One of the best additions to the SQL Server feature set was the Dedicated Administrator Connection (DAC). Prior to this being a part of the platform, an overloaded instance might not even allow a DBA to connect and perform any actions. In the SQL Server 2000 and earlier days, I often found myself resorting to a server reboot to get control of my database server.
As this has become an emergency method of connecting to an overloaded SQL Server, there may occassionally be collissions with other system administrators, especially in a team. In this article, we’ll look at determining who is connecting to your instance with the DAC.
Making the Connection
When connecting with the DAC, one can use a couple method. Either an SSMS window or SQLCMD.EXE can be used. With the former, you would prefix the server name with ADMIN:, as shown in Fig. 1. If you use SQLCMD, you can use the ADMIN: prefix or use the -A switch.
Fig. 1 – Connecting with SSMS
Once you’ve connected, your connection looks like any other connection from SQLCMD. If you are connected with SSMS, you will see the ADMIN: prefix in the lower right corner of SSMS (shown in Fig. 2).
Fig. 2 – SSMS Reports the DAC connection
Am I Using the DAC?
If you query the sys.endpoints DMV, you will see an endpoint created for the DAC. The name will be “Dedicated Admin Connection” and you will see which protocol is in use as well as the state. There is an is_admin_endpoint column as well. You can see this query on my SQL Server 2014 instance in Fig. 3.
Fig. 3 – sys.endpoints
If this is a T-SQL endpoint, there will also be a row in the sys.tcp_endpoints DMV as well.
With this information, I can start to determine who is connecting through this endpoint. Since each connection uses an endpoint, I can join to this table to find out which connection is using the DAC. The sys.dm_exec_sessions DMV contains a column, endpoint_id, that is useful to join back to this table. With this information, I can write a query such as this:
SELECT s.session_id , e.name AS Endpoint , s.login_name , s.nt_domain , s.nt_user_name , s.login_time , s.host_name , s.program_name FROM sys.dm_exec_sessions s INNER JOIN sys.endpoints e ON e.endpoint_id = s.endpoint_id
The results from this are shown in Fig. 4 for an instance that doesn’t have a DAC connection in use.
Fig. 4 – Finding who’s connected and how
If I run this on an instance that has a DAC connection, I’ll see this. Note that I’m not executing this from the DAC connection. Check the connection info in the status bat at the bottom.
Fig. 5 – Query an instance with the DAC connected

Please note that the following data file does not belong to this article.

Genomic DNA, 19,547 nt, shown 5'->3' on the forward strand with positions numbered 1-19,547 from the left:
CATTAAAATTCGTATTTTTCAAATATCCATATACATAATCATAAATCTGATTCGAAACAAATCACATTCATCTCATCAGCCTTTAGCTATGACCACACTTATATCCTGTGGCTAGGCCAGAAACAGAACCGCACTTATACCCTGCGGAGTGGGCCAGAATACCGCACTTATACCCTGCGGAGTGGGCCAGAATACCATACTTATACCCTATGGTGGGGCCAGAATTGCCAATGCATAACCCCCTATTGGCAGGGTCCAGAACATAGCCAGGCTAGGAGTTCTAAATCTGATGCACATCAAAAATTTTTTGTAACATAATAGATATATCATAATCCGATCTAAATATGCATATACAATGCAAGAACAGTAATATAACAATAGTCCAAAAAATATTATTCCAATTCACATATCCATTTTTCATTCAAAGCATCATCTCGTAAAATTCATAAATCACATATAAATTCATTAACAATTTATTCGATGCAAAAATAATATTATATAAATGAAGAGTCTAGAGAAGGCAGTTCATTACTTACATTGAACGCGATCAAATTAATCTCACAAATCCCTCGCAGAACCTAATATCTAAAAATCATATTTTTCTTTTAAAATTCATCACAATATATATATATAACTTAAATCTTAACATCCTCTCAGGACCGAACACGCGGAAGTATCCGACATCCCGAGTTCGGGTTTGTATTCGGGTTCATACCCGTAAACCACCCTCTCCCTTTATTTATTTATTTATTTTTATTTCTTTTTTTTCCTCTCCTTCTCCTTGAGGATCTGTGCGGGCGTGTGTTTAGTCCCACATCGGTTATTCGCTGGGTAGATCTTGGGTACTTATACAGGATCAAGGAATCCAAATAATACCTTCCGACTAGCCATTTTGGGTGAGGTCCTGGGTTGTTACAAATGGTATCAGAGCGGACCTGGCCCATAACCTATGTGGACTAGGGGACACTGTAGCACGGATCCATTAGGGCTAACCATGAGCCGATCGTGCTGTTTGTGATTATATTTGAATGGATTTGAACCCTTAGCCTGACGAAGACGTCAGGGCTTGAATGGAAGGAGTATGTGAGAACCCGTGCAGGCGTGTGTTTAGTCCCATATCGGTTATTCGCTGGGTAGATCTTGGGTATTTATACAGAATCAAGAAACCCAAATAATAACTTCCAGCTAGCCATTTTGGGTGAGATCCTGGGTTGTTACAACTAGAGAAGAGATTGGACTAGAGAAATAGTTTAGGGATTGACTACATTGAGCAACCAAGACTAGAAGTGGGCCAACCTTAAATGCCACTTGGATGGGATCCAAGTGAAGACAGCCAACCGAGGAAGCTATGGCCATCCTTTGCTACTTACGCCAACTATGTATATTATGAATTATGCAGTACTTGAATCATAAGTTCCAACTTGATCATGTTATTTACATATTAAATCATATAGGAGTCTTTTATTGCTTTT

As you can see, SPID 51 is using the DAC, which is the SPID I connected with above.
There is a column, is_admin_endpoint, in sys.endpoints, that I can use to filter a busy server. If I add this to my query:
WHERE e.is_admin_endpoint = 1
I will then see these results.
Fig. 6 – Just the DAC
This can be useful if I am trying to use the DAC and can’t connect. If I can make a regular connection, I might find that another administrator has beaten me to the server and is already working on the problem.
In general, the DAC should be left open on your instances and not used. If you have used it in an emergency, it’s possible that you might reconnect to that instance as a part of your daily work and use the DAC. If someone else had the need to connect in an emergency, they wouldn’t be able to since only one connection is allowed. This is the type of simple mistake that could occur to anyone.
If you have a monitoring system, such as SQL Monitor, you might want to enable a check on a regular basis to ensure that no one is using the DAC. The query above could be easily modified to return a count of users. If this is 1, administrators should be alerted that the DAC is in use and might not be available for others. Unless you are in a crisis situation, the count should always be 0.
By default the DAC is only available from the server itself. If you want to allow this from other machines, you can enable remote administrator connections. We have a short article on the DAC that might help you.
- Diagnostic Connection for Database Administrators – https://docs.microsoft.com/en-us/sql/2014/database-engine/configure-windows/diagnostic-connection-for-database-administrators?view=sql-server-2017
- sys.endpoints – https://docs.microsoft.com/en-us/sql/relational-databases/system-catalog-views/sys-endpoints-transact-sql?view=sql-server-2017
- sys.tcp_endpoints – https://docs.microsoft.com/en-us/sql/relational-databases/system-catalog-views/sys-tcp-endpoints-transact-sql?view=sql-server-2017
- sys.dm_exec_sessions – https://docs.microsoft.com/en-us/sql/relational-databases/system-dynamic-management-views/sys-dm-exec-sessions-transact-sql?view=sql-server-2017